From just a few years ago, we have moved from a situation where we had almost unlimited amounts of money that could have been contributed to your SMSF but with potential tax issues on the end benefits, over now to a system where there is no tax on your end benefits (over age 60) but with significant restrictions on how much you can get into your self managed super fund.
Maximising concessional contributions
Remember – the limit is $25,000 a year, or $50,000 pa until 30 June 2017 if your already age 50, or turn 50 between now and 30 June 2017. Go over these limits and you’ll have excess contributions tax to contend with of 31.5% on top of the 15% contributions tax.
Salary Sacrifice is where you agree with your employer to give up part of your pre-tax salary in return for that money being paid directly into your self managed superannuation.
The effect of this strategy is that the amount you have ‘sacrificed’ is taxed at a maximum of 15%, instead of your marginal tax rate if that money was taken as salary (up to 46.5%). Note this is only of benefit if your marginal tax rate is over 15%.
Personal deductable contributions
If your not employed, or are self employed (i.e. 10% or less of your assessable income and reportable fringe benefits come from employment activities) then you can make tax deductible contributions. The benefit is much the same as in salary sacrifice – lower tax to pay now on your income, if your marginal tax rate is over 15%.
For either of these above, make sure you don’t forget to check how much SGC your employer (if applicable) is also contributing as it counts towards your limit.
- Maximising non-concessional contributions
The limit here is $150,000 pa, although if your under age 65, you can elect to bring forward two years so that it is counted as $450,000 over the 3 year period.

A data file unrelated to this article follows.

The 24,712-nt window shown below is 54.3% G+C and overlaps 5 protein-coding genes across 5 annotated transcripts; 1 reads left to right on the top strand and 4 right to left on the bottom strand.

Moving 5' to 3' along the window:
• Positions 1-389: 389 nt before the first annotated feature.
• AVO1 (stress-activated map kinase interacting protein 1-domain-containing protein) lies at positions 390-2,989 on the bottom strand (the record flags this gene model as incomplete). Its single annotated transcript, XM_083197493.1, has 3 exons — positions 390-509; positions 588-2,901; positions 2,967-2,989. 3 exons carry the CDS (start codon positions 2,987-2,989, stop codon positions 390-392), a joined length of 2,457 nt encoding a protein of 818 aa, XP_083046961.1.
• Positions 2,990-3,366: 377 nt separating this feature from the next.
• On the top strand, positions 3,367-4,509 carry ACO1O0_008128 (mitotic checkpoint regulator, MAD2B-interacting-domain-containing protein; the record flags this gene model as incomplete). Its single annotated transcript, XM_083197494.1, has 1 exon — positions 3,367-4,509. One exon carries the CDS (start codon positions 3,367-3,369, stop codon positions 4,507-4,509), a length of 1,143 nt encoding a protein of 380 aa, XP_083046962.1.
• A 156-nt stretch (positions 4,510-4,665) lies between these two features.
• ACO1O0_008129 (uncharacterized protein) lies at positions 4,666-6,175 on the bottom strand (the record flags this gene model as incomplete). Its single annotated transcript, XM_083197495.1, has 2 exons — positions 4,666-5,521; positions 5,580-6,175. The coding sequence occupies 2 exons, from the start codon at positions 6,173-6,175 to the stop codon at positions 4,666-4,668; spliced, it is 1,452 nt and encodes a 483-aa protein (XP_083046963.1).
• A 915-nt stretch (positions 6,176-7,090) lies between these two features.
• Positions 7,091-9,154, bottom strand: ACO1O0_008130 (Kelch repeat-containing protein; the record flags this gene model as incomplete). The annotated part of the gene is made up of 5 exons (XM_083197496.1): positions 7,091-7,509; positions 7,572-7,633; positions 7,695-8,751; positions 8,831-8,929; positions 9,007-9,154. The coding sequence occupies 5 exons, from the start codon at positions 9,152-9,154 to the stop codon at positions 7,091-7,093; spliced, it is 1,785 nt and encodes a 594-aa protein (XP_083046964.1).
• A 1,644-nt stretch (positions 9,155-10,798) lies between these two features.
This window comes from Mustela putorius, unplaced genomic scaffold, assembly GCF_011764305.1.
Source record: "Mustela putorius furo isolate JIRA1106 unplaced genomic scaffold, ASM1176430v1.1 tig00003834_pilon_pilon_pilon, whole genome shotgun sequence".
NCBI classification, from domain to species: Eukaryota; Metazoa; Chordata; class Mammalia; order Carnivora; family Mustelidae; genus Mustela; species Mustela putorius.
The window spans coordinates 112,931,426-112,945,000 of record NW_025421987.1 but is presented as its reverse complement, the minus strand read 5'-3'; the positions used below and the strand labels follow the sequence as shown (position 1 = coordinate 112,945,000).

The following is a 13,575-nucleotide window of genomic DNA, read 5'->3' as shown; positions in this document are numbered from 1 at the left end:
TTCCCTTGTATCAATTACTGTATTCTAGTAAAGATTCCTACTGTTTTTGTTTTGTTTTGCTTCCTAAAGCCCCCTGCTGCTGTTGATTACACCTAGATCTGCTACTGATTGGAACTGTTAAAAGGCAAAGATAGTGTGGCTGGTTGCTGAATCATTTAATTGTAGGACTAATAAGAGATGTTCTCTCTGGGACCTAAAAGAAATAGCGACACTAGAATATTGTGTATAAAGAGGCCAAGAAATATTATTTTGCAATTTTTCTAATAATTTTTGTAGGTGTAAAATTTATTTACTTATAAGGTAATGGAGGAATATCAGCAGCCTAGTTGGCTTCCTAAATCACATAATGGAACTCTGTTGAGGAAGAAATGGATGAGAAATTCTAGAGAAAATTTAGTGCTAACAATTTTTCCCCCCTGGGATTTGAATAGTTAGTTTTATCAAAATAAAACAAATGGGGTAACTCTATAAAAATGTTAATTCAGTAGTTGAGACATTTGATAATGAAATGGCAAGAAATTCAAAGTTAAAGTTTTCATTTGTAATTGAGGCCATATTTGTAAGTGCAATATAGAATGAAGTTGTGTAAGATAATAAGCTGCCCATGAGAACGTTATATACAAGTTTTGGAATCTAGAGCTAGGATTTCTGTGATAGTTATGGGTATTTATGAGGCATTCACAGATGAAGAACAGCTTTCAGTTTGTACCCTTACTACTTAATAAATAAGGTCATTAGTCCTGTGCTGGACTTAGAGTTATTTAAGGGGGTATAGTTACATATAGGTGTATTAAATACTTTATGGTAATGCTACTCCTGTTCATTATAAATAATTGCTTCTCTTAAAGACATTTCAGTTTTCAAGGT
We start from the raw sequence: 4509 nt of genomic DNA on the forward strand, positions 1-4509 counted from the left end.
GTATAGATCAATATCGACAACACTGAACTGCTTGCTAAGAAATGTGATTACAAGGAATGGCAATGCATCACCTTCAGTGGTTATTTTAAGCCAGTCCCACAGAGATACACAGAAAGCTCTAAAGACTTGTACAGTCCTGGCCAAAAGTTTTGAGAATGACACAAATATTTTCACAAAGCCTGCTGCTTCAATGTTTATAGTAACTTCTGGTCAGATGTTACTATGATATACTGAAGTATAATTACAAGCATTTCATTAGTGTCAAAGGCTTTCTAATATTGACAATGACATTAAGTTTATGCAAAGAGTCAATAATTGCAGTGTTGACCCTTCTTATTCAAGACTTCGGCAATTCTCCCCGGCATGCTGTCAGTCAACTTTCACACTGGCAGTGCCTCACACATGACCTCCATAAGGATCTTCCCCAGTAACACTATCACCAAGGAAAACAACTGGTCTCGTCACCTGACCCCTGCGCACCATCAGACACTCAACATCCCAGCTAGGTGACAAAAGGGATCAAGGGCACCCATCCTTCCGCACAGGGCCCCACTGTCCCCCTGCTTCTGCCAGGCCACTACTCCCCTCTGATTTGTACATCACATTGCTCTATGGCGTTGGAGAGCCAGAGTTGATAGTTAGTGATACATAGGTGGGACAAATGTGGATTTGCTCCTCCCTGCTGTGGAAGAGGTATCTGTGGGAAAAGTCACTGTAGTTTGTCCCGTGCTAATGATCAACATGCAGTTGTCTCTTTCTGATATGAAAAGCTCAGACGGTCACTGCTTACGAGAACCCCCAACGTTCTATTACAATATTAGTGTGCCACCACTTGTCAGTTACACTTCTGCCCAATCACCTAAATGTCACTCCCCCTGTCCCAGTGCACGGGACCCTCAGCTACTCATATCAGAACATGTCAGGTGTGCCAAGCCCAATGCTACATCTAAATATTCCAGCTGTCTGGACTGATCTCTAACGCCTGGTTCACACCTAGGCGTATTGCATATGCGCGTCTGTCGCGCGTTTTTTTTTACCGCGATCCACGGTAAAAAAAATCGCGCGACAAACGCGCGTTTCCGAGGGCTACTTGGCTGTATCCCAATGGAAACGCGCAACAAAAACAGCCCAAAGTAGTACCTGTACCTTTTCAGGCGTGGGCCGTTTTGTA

- Timing the bring forward rule approaching age 65
If you have a substantial amount that you need to get into your self managed superannuation, a key strategy will be to create a timeline of contributions where you use the bring forward provisions to contribute up to $450,000 just before your 65th birthday, and work back from there to maximize your contribution limits. More details in this post: http://www.turnkeyaffiliateprogram.com/consider-self-managed-super-funds/
This is where the Government will match your personal super contribution to your SMSF with a co-contribution up to certain limits. You can get the maximum co-contribution amount of $1,000 if you are earning $31,920 or less per annum. For every $1 of personal contributions that you put in the Government will put in $1, up to a maximum of $1,000.
If you earn between $31,920 and $61,920, the $1,000 maximum is reduced by $.033 for ever $1 in assessable income over $31,920 until it cuts out altogether if your income is $61,920.
Contributions from the disposal of small business assets
If you make a contribution to your self managed superannuation with proceeds from the dispose of certain small business assets, then these contributions may be eligible to be excluded from your non-concessional contributions cap. There is a lifetime limit, known as your super CGT cap. The level of this cap amount is currently $1.155 million for the 2016/17 year, and is indexed annually.